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On NAI conference August 2002.
By Hans Erik Stolten
NAI Conference on South African History.
In late August, The Nordic Africa Institute convened an extended research workshop for historians, Africanists and development researchers at the Centre of African Studies, University of Copenhagen. This Danish institute, situated in the old inner city of Copenhagen, functioned as an efficient co-organizer of the event. The heading of the conference was: Collective Memory and Present day Politics in South Africa and the Nordic Countries.
History helps to shape qualities of imagination, sensitivity, balance, accuracy and discriminating judgement and provides multiple perspectives on how various elements have come together to create a society or to build a nation, as stated recently by the South African minister of education.
Since 1994 South Africa has gone through different phases in the attempt to create a new historical dynamic driven by the aspiration of equal rights and better living conditions. Therefore, one might expect to find a vivacious interest in the historiography of that country, but the study of history in South Africa is in contrast experiencing serious decline.
The apartheid education system discredited history, and even if history was used by both liberal and radical academics in the struggle for democracy, many people came to se history as a world which is lost. The once passionate discussion on the use of history in the struggle for freedom and democracy was partly inspired by international solidarity and exiled academics.
The NAI/CAS workshop provided for an exchange of views between veterans from the international history debate and the anti-apartheid movement, historians from the new South Africa, and concerned Nordic researchers and research students, also involving aid personalities and NGOs.
More than fifty researchers and research students attended the workshop. Professor Holger Bernt Hansen, Head of the Centre of African Studies and Lennart Wohlgemuth, Director of the Nordic Africa Institute gave welcoming addresses.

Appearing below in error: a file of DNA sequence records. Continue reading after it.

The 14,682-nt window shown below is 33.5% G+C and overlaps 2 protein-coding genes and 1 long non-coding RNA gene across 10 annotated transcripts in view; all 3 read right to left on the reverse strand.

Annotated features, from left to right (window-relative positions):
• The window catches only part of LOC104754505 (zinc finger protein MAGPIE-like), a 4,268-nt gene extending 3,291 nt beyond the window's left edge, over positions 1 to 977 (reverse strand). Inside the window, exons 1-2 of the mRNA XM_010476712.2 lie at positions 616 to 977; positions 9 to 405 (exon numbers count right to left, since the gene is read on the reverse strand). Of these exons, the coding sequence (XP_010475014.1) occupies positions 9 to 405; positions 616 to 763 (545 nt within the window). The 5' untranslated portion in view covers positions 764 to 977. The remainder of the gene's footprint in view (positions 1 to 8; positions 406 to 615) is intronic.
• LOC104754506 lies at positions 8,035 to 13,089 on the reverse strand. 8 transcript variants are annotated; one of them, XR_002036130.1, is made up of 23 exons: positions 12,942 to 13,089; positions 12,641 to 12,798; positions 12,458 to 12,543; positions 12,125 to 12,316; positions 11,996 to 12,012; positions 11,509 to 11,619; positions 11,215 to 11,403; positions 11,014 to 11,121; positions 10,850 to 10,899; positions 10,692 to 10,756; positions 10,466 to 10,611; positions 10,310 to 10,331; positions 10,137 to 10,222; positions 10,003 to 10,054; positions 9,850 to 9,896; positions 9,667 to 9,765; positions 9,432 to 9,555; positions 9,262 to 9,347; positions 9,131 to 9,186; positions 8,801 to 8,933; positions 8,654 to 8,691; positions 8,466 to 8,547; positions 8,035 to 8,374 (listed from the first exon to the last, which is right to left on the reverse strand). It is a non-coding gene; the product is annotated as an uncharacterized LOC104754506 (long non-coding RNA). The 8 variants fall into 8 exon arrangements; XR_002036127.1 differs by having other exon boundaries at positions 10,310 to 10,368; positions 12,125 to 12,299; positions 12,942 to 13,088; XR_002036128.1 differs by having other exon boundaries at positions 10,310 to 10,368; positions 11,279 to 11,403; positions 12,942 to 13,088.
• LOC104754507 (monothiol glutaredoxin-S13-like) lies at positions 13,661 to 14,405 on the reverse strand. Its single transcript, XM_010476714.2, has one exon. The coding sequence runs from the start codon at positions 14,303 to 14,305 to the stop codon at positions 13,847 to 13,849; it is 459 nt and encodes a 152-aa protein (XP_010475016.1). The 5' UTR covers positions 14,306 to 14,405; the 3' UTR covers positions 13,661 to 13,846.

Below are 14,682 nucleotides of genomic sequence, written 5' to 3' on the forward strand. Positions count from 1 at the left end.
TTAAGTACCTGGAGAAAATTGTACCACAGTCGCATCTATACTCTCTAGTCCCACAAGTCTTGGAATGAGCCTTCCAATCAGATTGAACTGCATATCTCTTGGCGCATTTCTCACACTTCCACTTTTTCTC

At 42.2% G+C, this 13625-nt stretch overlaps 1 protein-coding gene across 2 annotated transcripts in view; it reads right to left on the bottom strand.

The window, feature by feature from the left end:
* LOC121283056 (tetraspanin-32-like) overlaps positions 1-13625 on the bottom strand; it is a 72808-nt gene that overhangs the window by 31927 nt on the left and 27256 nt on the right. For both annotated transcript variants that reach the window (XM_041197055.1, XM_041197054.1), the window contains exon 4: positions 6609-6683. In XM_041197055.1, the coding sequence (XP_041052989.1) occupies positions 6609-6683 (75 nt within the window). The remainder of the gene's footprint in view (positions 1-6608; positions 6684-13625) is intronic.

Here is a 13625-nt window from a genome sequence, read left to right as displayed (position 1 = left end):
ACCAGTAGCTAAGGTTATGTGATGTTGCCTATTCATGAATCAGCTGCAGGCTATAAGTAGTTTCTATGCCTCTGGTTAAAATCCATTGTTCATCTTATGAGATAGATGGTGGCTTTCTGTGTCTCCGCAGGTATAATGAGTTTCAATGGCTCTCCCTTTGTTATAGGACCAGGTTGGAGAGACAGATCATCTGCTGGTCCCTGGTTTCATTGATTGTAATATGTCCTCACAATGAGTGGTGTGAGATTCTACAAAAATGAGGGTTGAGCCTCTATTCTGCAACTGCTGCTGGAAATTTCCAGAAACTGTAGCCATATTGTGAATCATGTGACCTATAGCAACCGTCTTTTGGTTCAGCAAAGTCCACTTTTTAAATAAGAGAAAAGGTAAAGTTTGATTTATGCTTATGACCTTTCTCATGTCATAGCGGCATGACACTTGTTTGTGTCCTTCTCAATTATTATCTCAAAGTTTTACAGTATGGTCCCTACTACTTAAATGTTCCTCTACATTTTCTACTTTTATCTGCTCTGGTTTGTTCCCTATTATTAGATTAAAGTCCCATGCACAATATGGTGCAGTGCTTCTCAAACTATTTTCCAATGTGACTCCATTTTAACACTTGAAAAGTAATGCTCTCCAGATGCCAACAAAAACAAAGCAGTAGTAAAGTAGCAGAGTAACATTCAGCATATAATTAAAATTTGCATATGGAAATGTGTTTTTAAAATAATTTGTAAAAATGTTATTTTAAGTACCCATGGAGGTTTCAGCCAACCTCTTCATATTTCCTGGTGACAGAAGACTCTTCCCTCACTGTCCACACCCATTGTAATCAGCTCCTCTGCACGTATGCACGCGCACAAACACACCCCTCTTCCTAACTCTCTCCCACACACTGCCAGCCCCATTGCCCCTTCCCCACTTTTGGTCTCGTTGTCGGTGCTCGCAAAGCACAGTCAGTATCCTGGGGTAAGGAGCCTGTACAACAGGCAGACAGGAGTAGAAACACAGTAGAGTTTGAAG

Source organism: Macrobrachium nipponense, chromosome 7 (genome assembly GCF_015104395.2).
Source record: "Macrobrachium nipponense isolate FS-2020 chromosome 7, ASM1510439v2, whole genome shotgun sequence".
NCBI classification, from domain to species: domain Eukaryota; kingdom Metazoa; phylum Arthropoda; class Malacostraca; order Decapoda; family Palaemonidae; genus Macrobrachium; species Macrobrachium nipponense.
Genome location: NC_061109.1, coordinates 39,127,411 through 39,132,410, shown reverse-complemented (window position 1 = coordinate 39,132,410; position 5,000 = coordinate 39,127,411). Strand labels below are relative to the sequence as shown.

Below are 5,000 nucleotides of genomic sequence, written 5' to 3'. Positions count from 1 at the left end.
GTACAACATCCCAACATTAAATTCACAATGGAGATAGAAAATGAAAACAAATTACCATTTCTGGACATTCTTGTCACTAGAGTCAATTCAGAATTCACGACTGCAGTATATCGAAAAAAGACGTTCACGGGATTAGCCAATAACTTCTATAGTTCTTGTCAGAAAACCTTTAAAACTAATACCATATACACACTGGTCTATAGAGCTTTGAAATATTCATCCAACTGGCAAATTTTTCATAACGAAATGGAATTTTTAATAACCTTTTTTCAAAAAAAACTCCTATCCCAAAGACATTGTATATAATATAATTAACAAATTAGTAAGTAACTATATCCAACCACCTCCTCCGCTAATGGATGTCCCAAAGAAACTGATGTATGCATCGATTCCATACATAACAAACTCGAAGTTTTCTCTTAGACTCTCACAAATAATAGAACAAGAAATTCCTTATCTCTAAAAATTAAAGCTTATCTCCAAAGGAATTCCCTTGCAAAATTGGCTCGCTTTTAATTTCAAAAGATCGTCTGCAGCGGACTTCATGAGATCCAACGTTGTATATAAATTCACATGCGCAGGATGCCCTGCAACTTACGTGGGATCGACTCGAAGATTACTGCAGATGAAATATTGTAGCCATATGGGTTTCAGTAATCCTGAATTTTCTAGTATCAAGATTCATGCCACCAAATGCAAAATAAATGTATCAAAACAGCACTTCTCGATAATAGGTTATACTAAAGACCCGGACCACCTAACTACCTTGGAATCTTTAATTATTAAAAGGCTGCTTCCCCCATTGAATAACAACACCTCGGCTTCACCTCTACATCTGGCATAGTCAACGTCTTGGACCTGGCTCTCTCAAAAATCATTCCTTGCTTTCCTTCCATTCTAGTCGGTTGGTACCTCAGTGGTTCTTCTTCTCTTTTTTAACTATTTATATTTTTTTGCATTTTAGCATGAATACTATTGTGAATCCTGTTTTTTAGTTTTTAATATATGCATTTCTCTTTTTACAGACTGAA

Among the keynote speakers were Professor Bernhard Makhosezwe Magubane, Director of the South African Democracy Education Trust, Professor Yonah Seleti, Director of the Killie Campbell Collections at the University of Natal and Chairman for the South African Ministerial History Committee, and Professor Colin Bundy, Director and Principal of the School of Oriental and African Studies at the University of London.
Other key speakers were Professor Christopher Saunders from the History department at the University of Cape Town, Merle Lipton, Senior Research Fellow from the School of African & Asian Studies, Sussex University, Dr. Catherine Burns, Senior Lecturer at the Department of History, University of Natal, Professor Saul Dubow, Chair of History at the School of African and Asian Studies, Sussex University, Professor Albert Grundlingh, Head for the Department of History at the University of Stellenbosch and Professor Martin J. Murray from the Department of Sociology, State University of New York.
All in all, twenty substantial papers were presented and criticised by other participants. The semi-open arrangement, where researchers, students and South Africa enthusiasts from the Nordic countries were gathered as discussants around a core workshop of veterans from the South African history debate, functioned very harmoniously.
The leading thought behind the workshop was to make a contribution to the renewal of the debate between main concepts of history in the hope that this will help revitalise the once lively exchange of ideas between progressive academics and the surrounding society in South Africa.
The question was brought up, if the time has come to make an account of the present state of historical research in South Africa and of the possibilities for a renaissance for the once vigorous debate between different notions of history.
The topics of the workshop were perhaps a little more widespread than intended, but all selected papers were relevant in relation to the debate over South African historiography.
Areas under discussion were among others:
Also topics enlightening the history of solidarity of the Nordic countries with Southern Africa were brought up:
The conference dinner at the new Royal Library in Copenhagen, also known as The Black Diamond, were attended by nineteenth researchers. Present over the whole conference were the South African ambassador to Denmark, Stephen P. Gawe and a representative from the Danish Foreign Ministry.
Abstracts and the full conference programme and can be viewed at the website: http://www.nai.uu.se/sem/conf/south_africa/invitationsve.html
Selected papers will be published later in an edited publication from NAI.
The conference also functioned as the conclusion of one of NAI’s Nordic research projects. The Danish research fellow at NAI, Hans Erik Stolten, has been working for the last three years with the project: Historical Research and Higher Education in Southern Africa. A forthcoming book from this project can be expected in near future.